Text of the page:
Jeremy Hunt announces new economic council to provide government with ‘expert advice’ | Politics News
Jeremy Hunt has announced he is creating an economic advisory council to assist the government as it seeks to repair the damage caused by last month’s mini-budget.
The council’s membership will include Rupert Harrison, who was chief of staff to former chancellor George Osbourne during the austerity era of 2010-2015, and Karen Ward, who advised former chancellor Philip Hammond after Brexit, and now works for investment bank JP Morgan.
Announcing the measure in the Commons, the new chancellor said the group will provide “more independent expert advice” to ministers.
But the Liberal Democrats said the panel should be made up of housing and debt charities instead of only asset managers.
The panel will also comprise two former members of the Bank of England’s Monetary Policy Committee: Gertjan Vlieghe, who is now chief economist at US hedge fund Element Capital, and Sushil Wadhwani, chief investment officer for asset management company PGIM Wadhwani.
Lib Dem Treasury spokesperson Sarah Olney said: “An advisory panel of purely wealthy asset managers in the middle of a cost-of-living crisis proves just how out of touch this Conservative government is.”
Mr Hunt made the announcement in the Commons hours after tearing up the bulk of the economic strategy that brought Liz Truss into office as prime minister just six weeks ago.
The PM was in the chamber for around half an hour as he spoke, after ducking an urgent question from Labour earlier.
Hinting at a potential further U-turn as he took questions from MPs for two hours, Mr Hunt also said he is “not against the principle” of windfall taxes – something Ms Truss was opposed to.
Responding to a question from Lib Dem leader Sir Ed Davey, he said: “I am not against the principle of taxing profits that are genuine windfalls.
“We have said that nothing is off the table.”
In a further diversion from Ms Truss’ policies, Mr Hunt failed to commit to spending 3% of GDP on defence – a key pledge made by the prime minister during the Conservative leadership race.
He also failed to promise the triple pension lock will stay – a policy which formed part of the Conservative’s 2019 manifesto – and failed to guarantee benefits will increase in line with inflation.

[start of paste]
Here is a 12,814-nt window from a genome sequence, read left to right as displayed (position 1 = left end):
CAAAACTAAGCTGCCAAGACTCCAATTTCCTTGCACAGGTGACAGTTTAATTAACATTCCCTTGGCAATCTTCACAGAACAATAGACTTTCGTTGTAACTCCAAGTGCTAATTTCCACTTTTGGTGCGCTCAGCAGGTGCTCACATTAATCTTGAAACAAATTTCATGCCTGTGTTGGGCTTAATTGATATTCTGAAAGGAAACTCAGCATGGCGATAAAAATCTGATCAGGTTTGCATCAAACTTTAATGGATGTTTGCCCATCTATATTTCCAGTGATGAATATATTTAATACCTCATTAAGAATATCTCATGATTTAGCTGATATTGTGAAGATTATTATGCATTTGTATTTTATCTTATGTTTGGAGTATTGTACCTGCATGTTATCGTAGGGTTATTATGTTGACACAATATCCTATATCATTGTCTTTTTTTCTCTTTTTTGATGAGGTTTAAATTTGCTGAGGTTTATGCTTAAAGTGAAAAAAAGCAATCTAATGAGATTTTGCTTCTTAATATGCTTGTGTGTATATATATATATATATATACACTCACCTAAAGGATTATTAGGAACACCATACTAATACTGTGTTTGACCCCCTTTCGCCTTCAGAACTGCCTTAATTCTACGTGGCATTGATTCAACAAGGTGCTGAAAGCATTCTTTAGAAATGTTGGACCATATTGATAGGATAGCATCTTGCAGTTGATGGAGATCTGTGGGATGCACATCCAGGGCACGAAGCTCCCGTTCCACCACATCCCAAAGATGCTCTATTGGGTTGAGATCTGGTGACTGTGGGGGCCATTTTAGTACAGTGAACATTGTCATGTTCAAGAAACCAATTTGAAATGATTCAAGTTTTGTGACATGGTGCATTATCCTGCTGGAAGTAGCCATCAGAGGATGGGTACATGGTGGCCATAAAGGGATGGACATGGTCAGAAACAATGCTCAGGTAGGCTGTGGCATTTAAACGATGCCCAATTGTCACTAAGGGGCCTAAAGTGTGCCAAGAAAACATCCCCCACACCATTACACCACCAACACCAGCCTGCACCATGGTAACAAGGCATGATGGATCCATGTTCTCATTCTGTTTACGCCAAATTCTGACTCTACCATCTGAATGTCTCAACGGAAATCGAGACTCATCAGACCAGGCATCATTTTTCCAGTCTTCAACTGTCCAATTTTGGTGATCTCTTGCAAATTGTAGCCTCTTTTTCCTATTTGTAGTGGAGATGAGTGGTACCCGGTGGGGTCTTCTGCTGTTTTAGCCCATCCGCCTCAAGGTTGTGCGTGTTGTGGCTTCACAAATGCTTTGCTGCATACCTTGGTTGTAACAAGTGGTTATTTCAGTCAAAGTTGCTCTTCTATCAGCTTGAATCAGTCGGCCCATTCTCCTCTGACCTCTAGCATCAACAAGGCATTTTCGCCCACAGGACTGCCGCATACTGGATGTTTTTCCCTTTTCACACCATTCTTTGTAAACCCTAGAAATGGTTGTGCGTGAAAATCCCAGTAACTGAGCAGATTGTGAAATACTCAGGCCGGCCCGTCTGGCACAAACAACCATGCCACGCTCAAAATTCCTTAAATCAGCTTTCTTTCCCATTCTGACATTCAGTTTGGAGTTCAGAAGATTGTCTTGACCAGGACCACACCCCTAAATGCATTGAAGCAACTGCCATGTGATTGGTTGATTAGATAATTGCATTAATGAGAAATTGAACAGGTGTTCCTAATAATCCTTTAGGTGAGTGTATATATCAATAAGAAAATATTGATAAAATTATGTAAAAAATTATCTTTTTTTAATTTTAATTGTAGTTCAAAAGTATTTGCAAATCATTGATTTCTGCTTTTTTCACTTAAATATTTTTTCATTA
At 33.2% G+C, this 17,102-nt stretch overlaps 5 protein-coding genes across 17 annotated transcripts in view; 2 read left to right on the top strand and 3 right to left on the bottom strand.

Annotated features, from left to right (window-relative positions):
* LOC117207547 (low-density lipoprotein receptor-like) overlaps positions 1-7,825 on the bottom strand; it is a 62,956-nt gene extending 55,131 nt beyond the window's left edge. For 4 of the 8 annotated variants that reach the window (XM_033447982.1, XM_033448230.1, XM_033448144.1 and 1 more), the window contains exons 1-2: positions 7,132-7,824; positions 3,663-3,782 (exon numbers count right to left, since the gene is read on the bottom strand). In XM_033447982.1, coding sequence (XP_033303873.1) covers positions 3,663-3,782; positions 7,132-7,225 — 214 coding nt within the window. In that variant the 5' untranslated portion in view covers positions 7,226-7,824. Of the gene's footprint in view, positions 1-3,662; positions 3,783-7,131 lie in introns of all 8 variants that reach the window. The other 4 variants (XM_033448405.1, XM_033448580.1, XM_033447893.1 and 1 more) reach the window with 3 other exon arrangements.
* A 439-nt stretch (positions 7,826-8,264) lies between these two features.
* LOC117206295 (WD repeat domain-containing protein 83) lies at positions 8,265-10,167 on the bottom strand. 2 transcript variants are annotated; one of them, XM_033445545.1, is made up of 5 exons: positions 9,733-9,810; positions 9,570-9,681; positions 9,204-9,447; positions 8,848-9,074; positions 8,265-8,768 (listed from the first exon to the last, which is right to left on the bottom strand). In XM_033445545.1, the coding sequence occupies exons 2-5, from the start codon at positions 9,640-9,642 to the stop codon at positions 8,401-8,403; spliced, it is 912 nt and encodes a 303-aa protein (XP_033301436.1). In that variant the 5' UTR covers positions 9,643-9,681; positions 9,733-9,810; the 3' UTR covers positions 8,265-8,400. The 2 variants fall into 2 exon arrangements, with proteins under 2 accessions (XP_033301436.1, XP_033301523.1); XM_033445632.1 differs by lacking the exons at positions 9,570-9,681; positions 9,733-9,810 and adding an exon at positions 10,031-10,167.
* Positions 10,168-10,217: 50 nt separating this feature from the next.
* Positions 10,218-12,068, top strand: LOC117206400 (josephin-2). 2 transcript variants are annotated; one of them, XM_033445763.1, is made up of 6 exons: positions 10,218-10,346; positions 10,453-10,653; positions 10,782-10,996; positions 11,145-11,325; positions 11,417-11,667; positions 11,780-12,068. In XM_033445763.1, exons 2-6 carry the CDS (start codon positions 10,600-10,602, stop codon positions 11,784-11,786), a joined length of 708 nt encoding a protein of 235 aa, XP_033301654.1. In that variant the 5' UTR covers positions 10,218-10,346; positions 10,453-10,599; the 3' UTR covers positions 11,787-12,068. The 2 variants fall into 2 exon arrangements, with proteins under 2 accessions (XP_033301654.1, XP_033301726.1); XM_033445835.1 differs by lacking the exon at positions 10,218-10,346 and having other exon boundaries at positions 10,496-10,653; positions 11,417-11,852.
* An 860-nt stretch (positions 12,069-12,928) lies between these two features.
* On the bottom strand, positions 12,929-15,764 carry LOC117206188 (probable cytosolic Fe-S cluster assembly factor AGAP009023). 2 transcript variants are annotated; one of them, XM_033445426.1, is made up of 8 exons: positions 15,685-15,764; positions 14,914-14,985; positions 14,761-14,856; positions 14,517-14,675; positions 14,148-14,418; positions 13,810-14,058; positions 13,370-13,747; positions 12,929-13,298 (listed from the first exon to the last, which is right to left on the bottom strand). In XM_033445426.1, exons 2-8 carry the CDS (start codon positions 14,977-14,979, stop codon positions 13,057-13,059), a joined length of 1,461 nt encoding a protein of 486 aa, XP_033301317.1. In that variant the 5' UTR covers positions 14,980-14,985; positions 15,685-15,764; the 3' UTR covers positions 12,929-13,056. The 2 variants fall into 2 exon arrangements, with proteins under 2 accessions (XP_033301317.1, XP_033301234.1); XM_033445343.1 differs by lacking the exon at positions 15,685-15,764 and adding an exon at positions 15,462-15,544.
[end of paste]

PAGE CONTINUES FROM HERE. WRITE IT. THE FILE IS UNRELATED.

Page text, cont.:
Mr Hunt said he is not making “firm commitments” on any individual elements of tax and spending.
“I’m not making any commitments on any individual policy areas, but every decision we take, will be taken through the prism of what matters most, to the most vulnerable,” he said.
Mr Hunt was in the Commons to set out further details of his economic plan, after reversing “almost all” of his predecessor’s tax cuts and scaling back the energy bills freeze package.
The changes Mr Hunt has announced include:
- No cuts to dividend tax rates
- Repeal of the easing of IR35 rules for the self-employed introduced in 2017 and 2021
- No new VAT-free shopping scheme for overseas visitors to the UK
- No freeze on alcohol duty rates
- Basic rate of income tax to remain at 20%, not reduce to 19% from April 2023
- Energy price guarantee only until April 2023.
He told MPs growth requires “confidence and stability”.
Tories are ‘out of credibility and out of chancellors’
However Shadow chancellor Rachel Reeves warned the “damage has been done” despite the “humiliating U-turns”.
She said of Mr Hunt: “The fourth in four months of chaos and fiasco as this Conservative Government spirals down the political plughole. But the damage has been done.
“This is a Tory crisis made in Downing Street but ordinary working people are paying the price.
“The Tories have run out of credibility and now they are running out of chancellors.”
Ms Truss became prime minister after winning the Tory leadership contest on the back of promises to dramatically cut tax and upend the status quo in the Treasury.
Seven things you need to know about the mini-budget U-turn
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But Ms Truss and Kwasi Kwarteng’s tax-slashing mini-budget unleashed turbulence in the financial markets, leading to Mr Kwarteng’s dramatic sacking as chancellor and the installation of Mr Hunt in an effort to reassure investors.
Truss’ position ‘is untenable’
Some Tory MPs are now calling for Ms Truss to go, with senior Conservative MP Sir Charles Walker telling Sky News’ political editor Beth Rigby: “I think her position is untenable.
“She has put colleagues, the country, through a huge amount of unnecessary pain and upset and worry.”
Sky News understands that Ms Truss met Sir Graham Brady, the influential chairman of the 1922 Committee of backbench Conservative MPs, for what is said to have been a planned meeting during Labour’s urgent question earlier.
Conservative MPs who are disgruntled with Ms Truss’s leadership are able to submit letters of no confidence in her to Sir Graham. It is thought that if many letters are received, Sir Graham could have a mandate to change the rules of the leadership election process.
The prime minister is also meeting the One Nation group of Tory MPs in Westminster tonight.
Meanwhile, Senior Conservative MP Mel Stride indicated that Tory MPs will be discussing Liz Truss’s position at a dinner on Monday evening organised to discuss economic policy.
He told BBC Radio 4’s PM programme: “Will we be discussing other matters? I’m afraid that everybody’s discussing other matters.”